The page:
Homelessness: An Epidemic in Our Society

When I went in for my first shift volunteering at a homeless shelter, I could have never imagined how in a few short months my perspective on our world could change so much. I have been volunteering at Mission House at the beaches since late June, and I do not claim to know everything there is to know about homelessness and running such a wonderful organization that helps so many individuals. What do I know is that seeing addiction, mental health issues, and sometimes simple bad luck put people in such horrible positions has been both eye opening and heart breaking.

My most regular job is handing out toiletries to our clients so they can use our facilities to take a shower, and getting them a fresh set of clothes. Standing behind an open window, I gather their essentials while gazing into the forgotten faces of society. After a while spending time at the shelter, I begin to know their stories and grow to have a special bond with the regulars. They appreciate me for helping them, and I thank them for keeping me grounded and humble- and sometimes for a good laugh too.

I think the biggest problem within the issue of homelessness is the fact that we seem to forget that they are people, human beings just like you and me. Even I was guilty of such a thing. The first time it really dawned on me was when I was looking for a shirt for a woman that came to the window, she told me “I want one like my husband has.” and proceeds to call him over to the window so I can see. Her husband? I did not let it show, but inside my brain, the wheels were turning. I never even thought about the fact that homeless people could be married. We picture individuals without a home to be alone, lonesome gypsies without any family or friends.

Learning how to help people without placing judgment is an important skill I have learned. It does not matter why someone is in the situation they are in- whether it is their own doing or simply bad luck- if they have a desire to start a new beginning that is all that matters. In today’s world, we live in such a judgemental culture, always thinking that you could never possibly be in a situation like that because you’re smart, right? You would never make such dumb decisions, right? Wrong. The reality is we have a mental health and addiction problem in this country. People are left to fend for themselves while suffering from a number of mental diseases. Why should we leave these people out to dry? Everyone is entitled to a fair chance at life, and impoverished individuals being left alone without any healthcare or support is not giving them a fair chance. Organizations like the one I volunteer for should not have to exist in the richest country in the world.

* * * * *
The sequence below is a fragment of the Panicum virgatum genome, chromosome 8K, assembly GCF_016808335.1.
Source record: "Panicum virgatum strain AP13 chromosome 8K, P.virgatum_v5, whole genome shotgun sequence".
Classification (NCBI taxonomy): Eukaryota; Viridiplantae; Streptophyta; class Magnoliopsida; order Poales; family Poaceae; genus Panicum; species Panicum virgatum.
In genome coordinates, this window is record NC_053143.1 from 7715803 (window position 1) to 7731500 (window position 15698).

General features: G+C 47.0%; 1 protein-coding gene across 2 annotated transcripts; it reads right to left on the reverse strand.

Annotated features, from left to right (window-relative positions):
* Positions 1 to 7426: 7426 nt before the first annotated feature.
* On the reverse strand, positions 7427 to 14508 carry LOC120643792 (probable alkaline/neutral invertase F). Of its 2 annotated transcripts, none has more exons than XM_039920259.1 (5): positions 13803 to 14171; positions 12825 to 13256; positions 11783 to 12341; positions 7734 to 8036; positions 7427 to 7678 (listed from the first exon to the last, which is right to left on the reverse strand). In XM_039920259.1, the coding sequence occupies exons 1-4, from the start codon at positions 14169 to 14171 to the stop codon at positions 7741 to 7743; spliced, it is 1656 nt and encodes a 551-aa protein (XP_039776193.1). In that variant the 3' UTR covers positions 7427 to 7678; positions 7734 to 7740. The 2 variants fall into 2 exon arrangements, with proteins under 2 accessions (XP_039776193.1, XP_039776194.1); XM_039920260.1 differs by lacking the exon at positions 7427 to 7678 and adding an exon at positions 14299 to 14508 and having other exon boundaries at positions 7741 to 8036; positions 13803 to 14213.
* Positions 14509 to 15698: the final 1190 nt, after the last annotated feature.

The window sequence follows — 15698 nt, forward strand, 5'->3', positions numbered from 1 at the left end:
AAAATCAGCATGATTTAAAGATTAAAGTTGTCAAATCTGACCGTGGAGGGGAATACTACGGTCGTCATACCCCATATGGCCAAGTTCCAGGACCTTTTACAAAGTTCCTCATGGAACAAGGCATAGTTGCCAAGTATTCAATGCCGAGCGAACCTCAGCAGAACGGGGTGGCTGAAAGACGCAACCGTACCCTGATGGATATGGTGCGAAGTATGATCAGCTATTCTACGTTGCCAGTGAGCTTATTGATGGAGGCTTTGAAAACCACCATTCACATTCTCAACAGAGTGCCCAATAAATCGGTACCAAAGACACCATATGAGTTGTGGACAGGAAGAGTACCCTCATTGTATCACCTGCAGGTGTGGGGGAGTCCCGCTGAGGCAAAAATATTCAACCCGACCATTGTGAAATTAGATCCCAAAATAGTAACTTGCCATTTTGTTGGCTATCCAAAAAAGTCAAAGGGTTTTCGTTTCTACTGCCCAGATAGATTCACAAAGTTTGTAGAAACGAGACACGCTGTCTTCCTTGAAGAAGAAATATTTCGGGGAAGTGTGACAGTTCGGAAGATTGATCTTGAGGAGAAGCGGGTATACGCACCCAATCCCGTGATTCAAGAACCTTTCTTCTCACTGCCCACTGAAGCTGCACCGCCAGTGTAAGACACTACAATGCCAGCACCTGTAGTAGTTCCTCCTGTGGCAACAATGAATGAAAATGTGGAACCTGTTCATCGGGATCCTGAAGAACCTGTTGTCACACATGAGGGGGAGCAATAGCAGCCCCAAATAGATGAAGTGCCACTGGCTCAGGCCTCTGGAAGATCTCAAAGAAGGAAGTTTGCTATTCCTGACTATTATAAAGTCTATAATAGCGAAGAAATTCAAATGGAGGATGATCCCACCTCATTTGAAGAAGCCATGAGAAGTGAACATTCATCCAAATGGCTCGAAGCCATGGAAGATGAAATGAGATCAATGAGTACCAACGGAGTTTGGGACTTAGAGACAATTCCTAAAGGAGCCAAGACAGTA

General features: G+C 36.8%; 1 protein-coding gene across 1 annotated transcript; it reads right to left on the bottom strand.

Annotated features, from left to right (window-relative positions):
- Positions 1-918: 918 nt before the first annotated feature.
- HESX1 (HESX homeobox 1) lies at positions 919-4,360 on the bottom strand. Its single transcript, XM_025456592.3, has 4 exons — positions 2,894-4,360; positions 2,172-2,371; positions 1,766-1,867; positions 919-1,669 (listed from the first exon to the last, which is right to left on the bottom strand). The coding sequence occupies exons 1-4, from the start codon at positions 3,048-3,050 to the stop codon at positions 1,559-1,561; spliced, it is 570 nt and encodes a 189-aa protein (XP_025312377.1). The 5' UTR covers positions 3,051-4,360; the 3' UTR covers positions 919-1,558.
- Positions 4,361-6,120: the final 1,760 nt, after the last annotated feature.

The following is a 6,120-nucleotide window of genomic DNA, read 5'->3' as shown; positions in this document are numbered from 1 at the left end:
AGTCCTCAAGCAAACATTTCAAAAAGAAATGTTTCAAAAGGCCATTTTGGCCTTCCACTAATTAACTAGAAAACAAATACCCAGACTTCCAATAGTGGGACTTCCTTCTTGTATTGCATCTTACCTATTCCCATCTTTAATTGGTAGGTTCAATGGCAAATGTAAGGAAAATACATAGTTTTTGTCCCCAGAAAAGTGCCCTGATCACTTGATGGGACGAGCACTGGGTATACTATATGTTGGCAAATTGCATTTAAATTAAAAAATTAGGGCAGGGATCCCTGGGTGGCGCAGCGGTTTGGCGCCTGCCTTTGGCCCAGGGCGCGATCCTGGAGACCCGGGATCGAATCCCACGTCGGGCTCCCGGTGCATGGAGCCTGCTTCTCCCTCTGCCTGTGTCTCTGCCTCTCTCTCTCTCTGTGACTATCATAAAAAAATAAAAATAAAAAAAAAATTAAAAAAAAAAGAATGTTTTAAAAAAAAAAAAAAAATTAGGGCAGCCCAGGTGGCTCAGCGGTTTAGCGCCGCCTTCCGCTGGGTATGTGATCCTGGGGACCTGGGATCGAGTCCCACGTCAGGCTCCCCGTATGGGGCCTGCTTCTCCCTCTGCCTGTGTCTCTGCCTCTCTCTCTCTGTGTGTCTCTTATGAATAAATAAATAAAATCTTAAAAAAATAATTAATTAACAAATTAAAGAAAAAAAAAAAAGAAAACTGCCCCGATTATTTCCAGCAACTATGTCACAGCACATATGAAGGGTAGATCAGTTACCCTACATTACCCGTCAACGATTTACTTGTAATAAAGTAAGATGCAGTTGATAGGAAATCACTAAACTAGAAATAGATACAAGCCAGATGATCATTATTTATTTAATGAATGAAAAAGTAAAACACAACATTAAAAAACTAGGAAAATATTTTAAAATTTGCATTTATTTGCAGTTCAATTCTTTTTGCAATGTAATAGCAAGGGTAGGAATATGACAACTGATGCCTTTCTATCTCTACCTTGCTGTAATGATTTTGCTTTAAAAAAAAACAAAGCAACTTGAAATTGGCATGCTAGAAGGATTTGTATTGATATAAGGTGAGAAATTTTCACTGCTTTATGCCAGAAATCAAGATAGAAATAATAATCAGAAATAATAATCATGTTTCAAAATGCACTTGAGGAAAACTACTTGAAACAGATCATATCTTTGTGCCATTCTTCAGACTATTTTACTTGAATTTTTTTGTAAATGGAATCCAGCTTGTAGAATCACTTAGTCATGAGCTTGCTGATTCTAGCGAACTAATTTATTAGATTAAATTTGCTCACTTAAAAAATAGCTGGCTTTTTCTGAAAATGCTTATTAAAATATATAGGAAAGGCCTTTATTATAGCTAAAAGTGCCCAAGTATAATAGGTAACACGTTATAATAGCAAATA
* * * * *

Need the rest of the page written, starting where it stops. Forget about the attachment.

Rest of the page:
While I sit on my couch in my air conditioned home in Jacksonville Beach, people are suffering. I have become ever more vigilant about the mass amount of privilege I was born into, and more grateful every day to be handed an easy upbringing. I hope that you, my dear reader, can begin to realize the privilege you have been given. It is easy to feel that everything in your life is going wrong sometimes. Even I have those moments. If you have a bed to sleep in, clothes on your back, proper vaccinations, health care, and you don’t have to worry about where your next meal is coming from- I’d say that you are doing pretty good. Please do not take your privilege for granted. Recognize it, be grateful for it, and try to help others with it.

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Like Kennedy’s work? Follow her at her blog: http://www.gracefullygraceless.com

One Comment Add yours

  1. Excellent article, very pleasing to see Campus Voice bringing these issues to the fore.

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